virginia.edu
The north face of the Rotunda

The Memorial to Enslaved Laborers Virtual Tour

Location

Online

Vodcast

Overview

The Memorial to Enslaved Laborers at the University of Virginia began with a student-led effort in 2010 and is a shining example of student self-governance. The memorial will acknowledge and honor the 4,000 or more individuals who built and maintained the University. In addition to clearing land, digging foundations, fetching water, chopping and stacking wood, cleaning, and completing daily chores for students and professors, they engaged in highly skilled labor—including cooking, molding and firing brick, complex carpentry work, roofing, transporting and carving quarried stone, blacksmithing, and making clothing, All these men, women, and children lived with dignity, resisted oppression, and aspired for freedom. For more than four decades, the entire University was a site of enslavement. Now, we’re confronting our past.

Speaker(s)

Kirt von Daacke

Assistant Dean of Arts & Sciences and Associate Professor of History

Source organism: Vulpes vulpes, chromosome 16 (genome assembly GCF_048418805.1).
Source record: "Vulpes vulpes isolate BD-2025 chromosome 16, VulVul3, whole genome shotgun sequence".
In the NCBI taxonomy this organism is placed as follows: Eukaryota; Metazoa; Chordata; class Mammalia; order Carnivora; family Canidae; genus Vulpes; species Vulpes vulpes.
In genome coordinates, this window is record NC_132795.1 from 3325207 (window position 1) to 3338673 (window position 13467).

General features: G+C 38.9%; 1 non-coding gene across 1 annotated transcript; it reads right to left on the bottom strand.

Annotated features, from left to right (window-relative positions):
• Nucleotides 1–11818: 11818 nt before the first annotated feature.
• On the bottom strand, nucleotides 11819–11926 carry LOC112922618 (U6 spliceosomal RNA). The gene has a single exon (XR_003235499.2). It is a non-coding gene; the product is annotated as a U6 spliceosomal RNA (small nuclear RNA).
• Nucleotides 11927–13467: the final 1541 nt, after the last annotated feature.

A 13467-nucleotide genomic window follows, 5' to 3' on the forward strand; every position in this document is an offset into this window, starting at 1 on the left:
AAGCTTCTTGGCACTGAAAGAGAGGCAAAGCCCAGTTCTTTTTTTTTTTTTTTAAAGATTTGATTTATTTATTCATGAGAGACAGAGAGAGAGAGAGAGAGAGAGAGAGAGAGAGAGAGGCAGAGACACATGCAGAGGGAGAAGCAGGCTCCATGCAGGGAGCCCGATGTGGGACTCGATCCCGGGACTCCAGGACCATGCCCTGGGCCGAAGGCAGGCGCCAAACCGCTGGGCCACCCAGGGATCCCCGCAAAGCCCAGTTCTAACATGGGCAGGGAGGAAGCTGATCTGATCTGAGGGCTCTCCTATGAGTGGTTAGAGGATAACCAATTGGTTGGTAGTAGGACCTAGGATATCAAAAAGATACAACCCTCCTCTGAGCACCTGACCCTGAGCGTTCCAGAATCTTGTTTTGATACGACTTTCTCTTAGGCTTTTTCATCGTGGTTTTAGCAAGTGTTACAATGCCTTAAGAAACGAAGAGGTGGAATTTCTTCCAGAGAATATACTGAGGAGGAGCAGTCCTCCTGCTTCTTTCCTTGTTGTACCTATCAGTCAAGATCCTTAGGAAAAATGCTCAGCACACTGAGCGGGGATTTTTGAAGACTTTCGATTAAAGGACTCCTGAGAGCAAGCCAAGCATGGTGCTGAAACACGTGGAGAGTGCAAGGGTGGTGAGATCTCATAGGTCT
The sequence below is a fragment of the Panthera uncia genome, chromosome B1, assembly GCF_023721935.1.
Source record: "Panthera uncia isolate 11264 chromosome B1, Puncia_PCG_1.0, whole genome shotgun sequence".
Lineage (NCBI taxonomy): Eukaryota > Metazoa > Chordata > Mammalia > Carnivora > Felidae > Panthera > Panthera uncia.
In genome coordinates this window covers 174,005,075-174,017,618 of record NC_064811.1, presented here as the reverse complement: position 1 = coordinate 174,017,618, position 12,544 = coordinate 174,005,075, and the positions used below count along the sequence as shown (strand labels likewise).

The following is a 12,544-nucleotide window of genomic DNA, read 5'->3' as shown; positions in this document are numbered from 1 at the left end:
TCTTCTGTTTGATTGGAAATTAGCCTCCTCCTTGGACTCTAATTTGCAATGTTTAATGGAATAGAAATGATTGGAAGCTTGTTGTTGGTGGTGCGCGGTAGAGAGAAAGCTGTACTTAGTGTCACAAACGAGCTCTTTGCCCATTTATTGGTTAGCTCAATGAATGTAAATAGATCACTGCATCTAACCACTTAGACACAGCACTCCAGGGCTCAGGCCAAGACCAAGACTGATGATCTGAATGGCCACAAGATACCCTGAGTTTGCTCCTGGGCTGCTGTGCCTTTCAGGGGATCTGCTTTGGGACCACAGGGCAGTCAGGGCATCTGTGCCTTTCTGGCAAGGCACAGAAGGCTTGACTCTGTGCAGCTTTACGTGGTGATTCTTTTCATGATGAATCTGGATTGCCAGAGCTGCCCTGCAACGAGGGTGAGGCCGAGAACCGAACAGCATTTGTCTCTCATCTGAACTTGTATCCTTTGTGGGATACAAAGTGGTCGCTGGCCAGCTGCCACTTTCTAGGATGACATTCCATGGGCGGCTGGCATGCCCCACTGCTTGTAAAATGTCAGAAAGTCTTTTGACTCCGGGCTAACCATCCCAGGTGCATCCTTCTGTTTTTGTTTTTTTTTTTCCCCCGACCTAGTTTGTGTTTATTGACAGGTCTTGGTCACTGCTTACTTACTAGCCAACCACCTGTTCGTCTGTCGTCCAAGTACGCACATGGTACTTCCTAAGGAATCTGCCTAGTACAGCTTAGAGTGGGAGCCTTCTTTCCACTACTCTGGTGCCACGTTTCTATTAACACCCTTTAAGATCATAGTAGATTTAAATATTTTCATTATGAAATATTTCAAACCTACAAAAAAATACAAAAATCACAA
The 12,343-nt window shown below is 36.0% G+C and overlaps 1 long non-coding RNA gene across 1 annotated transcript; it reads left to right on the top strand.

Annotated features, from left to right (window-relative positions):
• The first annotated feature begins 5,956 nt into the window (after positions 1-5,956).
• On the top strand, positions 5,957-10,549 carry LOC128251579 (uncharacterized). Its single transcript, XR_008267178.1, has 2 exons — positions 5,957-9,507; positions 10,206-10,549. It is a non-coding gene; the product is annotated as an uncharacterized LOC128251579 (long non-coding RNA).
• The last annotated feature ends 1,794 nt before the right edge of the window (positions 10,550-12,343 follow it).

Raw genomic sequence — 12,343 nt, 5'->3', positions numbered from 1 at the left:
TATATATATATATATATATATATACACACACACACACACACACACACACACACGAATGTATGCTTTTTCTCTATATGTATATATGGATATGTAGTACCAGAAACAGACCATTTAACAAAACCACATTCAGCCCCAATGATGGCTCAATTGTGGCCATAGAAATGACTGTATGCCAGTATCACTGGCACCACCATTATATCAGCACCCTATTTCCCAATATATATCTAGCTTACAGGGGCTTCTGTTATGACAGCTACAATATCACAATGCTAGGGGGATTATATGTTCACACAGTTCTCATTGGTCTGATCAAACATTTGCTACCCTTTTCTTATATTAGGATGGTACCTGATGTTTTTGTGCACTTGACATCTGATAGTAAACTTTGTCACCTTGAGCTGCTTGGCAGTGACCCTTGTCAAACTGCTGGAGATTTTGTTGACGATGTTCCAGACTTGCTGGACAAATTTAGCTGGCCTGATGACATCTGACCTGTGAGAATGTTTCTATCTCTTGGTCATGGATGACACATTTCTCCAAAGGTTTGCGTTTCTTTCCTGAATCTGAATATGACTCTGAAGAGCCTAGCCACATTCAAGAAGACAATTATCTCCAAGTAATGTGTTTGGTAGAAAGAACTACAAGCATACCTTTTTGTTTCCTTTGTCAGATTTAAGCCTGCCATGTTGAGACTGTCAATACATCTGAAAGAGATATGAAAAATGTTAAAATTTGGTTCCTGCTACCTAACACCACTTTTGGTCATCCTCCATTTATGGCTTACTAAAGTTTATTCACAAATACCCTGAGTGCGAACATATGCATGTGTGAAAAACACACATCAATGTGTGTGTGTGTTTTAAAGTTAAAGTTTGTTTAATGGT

Kirt von Daacke’s research centers upon social constructions of race, community social hierarchies, and identity in eighteenth- and nineteenth-century America. He is especially fascinated with studying the complex interplay of race and culture in the antebellum South. His first book, Freedom Has a Face: Race, Identity, and Community in Jefferson’s Albemarle, 1780-1865, came out with the University of Virginia Press in 2012. He is currently working on “Jefferson’s University: The Early Life Project,” a major digital humanities project that he co-founded with art history professor Maurie McInnis. The project will create a comprehensive digital archive of early University records, will track persons, places, and events over time in the Academical Village, and ultimately, include a 3-D recreation of central Grounds before the Civil War. Additionally, he’s very excited to be co-chairing the UVA President’s Commission on Slavery and the University. Those scholarly interests grew out of his experience as an undergraduate history major here at the University of Virginia and his time in graduate school at Johns Hopkins University, where so many of his professors challenged and inspired him as a thinker and scholar both inside and outside the classroom.

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